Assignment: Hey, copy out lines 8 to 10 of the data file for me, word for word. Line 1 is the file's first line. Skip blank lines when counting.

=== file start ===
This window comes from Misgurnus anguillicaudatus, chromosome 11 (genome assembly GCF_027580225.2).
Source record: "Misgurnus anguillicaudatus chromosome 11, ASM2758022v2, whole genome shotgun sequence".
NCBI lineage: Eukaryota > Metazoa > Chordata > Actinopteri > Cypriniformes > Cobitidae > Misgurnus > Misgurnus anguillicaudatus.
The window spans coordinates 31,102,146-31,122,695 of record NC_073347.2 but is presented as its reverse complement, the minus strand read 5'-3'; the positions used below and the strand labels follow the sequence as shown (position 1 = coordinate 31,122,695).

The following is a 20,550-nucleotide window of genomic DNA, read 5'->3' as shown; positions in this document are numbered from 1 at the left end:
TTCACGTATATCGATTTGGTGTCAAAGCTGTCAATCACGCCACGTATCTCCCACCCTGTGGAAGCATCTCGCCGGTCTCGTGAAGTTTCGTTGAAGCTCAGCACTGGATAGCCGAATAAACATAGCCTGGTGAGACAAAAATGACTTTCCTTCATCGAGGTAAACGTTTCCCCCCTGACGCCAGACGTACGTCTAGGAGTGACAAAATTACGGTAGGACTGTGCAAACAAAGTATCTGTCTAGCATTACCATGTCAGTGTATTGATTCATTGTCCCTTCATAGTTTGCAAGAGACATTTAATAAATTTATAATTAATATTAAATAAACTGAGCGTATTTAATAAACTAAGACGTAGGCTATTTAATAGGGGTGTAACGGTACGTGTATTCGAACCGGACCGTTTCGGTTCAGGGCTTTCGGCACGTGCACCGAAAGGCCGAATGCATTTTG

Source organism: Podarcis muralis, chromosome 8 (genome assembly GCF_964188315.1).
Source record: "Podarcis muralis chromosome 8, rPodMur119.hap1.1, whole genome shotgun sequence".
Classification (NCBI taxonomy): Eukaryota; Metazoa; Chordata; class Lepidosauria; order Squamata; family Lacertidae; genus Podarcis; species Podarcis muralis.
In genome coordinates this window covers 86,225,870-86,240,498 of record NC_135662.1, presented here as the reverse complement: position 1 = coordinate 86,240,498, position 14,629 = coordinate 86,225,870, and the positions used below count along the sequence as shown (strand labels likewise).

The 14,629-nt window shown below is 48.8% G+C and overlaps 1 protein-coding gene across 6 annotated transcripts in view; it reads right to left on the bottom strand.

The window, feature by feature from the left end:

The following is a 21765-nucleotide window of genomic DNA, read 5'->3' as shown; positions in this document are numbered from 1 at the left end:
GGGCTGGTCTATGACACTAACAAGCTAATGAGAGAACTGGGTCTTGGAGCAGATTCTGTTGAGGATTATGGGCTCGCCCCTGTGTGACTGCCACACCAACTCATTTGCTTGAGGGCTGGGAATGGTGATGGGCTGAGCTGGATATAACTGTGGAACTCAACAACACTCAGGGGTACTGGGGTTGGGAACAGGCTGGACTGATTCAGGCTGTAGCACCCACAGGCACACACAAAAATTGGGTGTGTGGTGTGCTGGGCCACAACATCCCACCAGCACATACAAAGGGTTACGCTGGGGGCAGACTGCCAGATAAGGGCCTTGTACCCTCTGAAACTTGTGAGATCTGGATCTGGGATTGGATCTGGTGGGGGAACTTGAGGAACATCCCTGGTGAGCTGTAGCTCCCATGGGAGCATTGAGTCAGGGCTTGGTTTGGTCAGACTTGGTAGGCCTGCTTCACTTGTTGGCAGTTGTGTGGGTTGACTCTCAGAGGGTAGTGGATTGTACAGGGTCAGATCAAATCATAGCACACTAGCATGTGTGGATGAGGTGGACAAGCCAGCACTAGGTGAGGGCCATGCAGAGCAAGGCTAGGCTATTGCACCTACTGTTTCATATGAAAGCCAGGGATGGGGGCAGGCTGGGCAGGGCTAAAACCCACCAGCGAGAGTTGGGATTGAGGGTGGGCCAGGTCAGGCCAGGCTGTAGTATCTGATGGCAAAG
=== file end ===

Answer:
Source record: "Podarcis muralis chromosome 8, rPodMur119.hap1.1, whole genome shotgun sequence".
Classification (NCBI taxonomy): Eukaryota; Metazoa; Chordata; class Lepidosauria; order Squamata; family Lacertidae; genus Podarcis; species Podarcis muralis.
In genome coordinates this window covers 86,225,870-86,240,498 of record NC_135662.1, presented here as the reverse complement: position 1 = coordinate 86,240,498, position 14,629 = coordinate 86,225,870, and the positions used below count along the sequence as shown (strand labels likewise).